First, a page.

It was a robot party on a fall Friday afternoon in Jennifer Dewald’s third-grade classroom at Shawmut Hills Elementary.

The robots, in this case, were little devices known as Ozobots, and the party was a chance for Dewald’s 19 students to play with them but also test their observational skills and later do some robot programming.

After having the students partner up, Dewald handed each team one of the small bots (they’re about the size of a golf ball) and a colored track that the bots could follow.

Around the room what soon followed was a chorus of oohs and aahs as the little bots that could chugged around their cardboard courses.

But, along with the wonder, learning was happening too.

With some encouragement from Dewald and student teacher Ashley Downey, a Grand Valley senior, the class began to make astute observations about what seemed to be random robot behavior.

After a time, Dewald called her students to attention.

“Hey class,” she said in a friendly but firm tone.

“Hey yes,” came the immediate response.

“Hands and eyes,” Dewald continued. “Let’s talk about what we saw.”

Immediately came a series of observations about the robots, their lights, the paths they could choose, what colors might make the robots go faster and much more.

Dewald beamed.

“You guys did a fantastic job,” she said. “You found out almost all of the codes, and I think you’re ready to write your own codes.”

Dewald explained that, as the students had observed, the Ozobots use sensors to follow lines and different colors tell them different commands.

Some markers and some white scrap paper were all that were needed for the students to create their own tracks for the bots to follow, and soon enough the classroom was a beehive of colorful coding.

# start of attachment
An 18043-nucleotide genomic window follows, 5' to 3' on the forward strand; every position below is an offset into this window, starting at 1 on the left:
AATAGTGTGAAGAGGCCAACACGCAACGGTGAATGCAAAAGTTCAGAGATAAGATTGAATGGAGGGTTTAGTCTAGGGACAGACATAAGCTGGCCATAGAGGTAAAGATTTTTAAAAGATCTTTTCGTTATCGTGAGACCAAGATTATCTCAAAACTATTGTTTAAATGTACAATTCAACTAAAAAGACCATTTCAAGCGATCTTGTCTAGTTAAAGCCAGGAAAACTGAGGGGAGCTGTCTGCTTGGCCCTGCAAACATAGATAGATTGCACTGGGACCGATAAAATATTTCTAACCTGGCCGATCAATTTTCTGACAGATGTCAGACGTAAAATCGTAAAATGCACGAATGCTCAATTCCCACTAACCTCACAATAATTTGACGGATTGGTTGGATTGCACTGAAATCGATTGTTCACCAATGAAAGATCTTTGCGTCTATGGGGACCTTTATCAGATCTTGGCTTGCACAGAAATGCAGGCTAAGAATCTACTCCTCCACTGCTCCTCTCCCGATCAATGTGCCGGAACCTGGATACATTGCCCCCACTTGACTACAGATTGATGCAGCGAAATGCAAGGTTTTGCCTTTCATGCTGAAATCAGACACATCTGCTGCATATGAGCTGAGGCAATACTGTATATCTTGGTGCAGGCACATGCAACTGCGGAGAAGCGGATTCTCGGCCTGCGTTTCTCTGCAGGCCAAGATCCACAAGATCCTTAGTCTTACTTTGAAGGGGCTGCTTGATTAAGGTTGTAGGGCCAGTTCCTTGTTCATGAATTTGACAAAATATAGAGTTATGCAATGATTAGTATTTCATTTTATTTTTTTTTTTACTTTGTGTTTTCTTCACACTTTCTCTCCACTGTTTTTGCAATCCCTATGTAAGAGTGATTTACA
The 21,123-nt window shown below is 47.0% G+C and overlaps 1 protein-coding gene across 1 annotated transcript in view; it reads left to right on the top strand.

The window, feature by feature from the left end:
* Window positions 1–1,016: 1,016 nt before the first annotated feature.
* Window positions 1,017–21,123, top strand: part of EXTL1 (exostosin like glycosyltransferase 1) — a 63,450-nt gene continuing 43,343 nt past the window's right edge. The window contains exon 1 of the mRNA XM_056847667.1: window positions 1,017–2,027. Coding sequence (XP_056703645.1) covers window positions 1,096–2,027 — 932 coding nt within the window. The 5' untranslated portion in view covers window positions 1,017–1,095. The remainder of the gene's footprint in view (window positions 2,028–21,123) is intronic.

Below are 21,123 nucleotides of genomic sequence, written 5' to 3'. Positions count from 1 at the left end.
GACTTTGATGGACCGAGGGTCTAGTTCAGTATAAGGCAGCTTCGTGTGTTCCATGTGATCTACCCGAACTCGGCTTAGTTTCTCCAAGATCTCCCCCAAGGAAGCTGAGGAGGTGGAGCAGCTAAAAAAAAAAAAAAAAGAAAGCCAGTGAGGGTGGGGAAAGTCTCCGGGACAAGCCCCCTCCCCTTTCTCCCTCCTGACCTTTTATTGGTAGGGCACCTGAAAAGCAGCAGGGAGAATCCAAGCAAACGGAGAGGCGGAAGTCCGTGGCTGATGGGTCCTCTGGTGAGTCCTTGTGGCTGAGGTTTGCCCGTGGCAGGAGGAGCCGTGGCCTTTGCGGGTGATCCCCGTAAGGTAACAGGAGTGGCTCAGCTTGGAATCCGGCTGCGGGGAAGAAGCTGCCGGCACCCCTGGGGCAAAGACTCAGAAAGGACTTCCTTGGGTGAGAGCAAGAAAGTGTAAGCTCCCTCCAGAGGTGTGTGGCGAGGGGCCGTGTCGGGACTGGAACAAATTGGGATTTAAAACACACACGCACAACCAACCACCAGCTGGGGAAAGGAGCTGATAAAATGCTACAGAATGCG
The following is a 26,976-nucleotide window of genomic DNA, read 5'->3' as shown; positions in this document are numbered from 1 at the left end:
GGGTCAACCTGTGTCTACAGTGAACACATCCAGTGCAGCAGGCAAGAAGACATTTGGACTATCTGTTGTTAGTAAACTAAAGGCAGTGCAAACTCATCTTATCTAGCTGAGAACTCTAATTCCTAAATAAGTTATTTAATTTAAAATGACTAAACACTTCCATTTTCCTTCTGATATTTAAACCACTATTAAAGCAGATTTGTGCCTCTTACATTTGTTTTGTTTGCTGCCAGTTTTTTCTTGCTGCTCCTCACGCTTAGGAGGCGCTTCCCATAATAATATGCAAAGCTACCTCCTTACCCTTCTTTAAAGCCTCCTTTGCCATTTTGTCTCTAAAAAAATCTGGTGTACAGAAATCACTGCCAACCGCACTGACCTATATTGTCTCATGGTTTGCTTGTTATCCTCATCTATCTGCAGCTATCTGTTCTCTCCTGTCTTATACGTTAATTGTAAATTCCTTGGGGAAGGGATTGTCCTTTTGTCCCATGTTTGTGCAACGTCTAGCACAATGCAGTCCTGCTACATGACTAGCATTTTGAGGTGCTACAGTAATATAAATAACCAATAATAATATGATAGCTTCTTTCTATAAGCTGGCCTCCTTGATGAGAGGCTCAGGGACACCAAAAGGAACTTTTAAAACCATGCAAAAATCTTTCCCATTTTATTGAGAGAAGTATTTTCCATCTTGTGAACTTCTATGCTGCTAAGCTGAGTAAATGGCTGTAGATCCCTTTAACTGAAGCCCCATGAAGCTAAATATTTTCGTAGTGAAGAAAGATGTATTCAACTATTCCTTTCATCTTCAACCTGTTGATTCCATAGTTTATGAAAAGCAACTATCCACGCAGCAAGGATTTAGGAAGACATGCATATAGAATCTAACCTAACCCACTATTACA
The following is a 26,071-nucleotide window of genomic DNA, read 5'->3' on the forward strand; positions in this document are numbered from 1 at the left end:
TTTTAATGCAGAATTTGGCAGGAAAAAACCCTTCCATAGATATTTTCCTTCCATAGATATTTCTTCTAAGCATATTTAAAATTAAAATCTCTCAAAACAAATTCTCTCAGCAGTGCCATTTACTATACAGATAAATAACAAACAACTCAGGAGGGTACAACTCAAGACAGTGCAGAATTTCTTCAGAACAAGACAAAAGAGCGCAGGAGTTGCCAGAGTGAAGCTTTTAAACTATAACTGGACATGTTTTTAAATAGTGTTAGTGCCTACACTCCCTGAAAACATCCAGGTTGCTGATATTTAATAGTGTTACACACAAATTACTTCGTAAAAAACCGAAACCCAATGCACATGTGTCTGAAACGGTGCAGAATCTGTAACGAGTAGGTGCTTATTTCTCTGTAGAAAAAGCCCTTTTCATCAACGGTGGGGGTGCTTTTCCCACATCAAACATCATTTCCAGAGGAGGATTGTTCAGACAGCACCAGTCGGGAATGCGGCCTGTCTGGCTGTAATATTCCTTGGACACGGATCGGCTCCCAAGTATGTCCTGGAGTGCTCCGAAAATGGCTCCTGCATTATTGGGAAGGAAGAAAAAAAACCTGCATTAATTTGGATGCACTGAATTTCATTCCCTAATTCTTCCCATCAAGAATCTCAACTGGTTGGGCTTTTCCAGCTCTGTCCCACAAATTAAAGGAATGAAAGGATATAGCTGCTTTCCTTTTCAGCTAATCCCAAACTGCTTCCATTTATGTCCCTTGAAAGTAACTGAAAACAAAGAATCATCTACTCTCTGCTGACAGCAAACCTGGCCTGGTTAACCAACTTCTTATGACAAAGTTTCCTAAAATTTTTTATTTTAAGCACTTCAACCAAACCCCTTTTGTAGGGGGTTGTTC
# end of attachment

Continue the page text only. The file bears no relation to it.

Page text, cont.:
Later Dewald, in her 16th year with GRPS and seventh year at Shawmut Hills, talked about the pedagogy that the robot party was based on.

“It's really important to establish a class culture where struggle and failure are okay and even the norm,” she said. “Third grade is difficult, but peer and independent learning is proven to establish independence, confidence and a richer understanding than if an adult had explained and given the answers.”

Dewald added that the little discoveries that come during a one-hour robot party are contagious.

“Their excitement, pride and ownership of their learning turns into motivation,” she said. “They get hooked on that feeling, and when they have that, I don't have to push them to learn, I get to lead.”

The reward of a robot party is also important to what Dewald tries to do with her third-grade STEM (Science, Technology, Engineering and Math) teaching. Students have to work together to earn enough class points with every 1,000 points leading to a celebration of some sort.

Students earn their own points for taking and completing homework, effort in class, academic risk taking, participating, helping others, staying on task, teamwork, kindness and more. At the same time, table teams and the whole class can earn points together.

“Now I have them working for their own growth and as a whole unit,” Dewald said. “My classroom community is stronger, and the management is easier because they help each other regulate their behavior.” 

The robot party, Dewald said, is just one of a number of fun events she has planned for the 2022-23 school year. Next spring will even bring a special May 4 party in honor of Star Wars (“may the fourth be with you”).

“Yes, my classroom is Star Wars-themed and yes, I'm a total nerd,” Dewald said with a smile.

But it’s nerdom with a purpose, according to Dewald, and the time spent in imaginary worlds like the Star Wars universe is grounded in a real-life focus on making this world a better place.

“Shawmut Hills is a wonderful school with a dedicated and talented staff,” she said. “Our work with place-based education on our beautiful grounds is helping our scholars and staff better understand the world around us and take an active interest in our community.”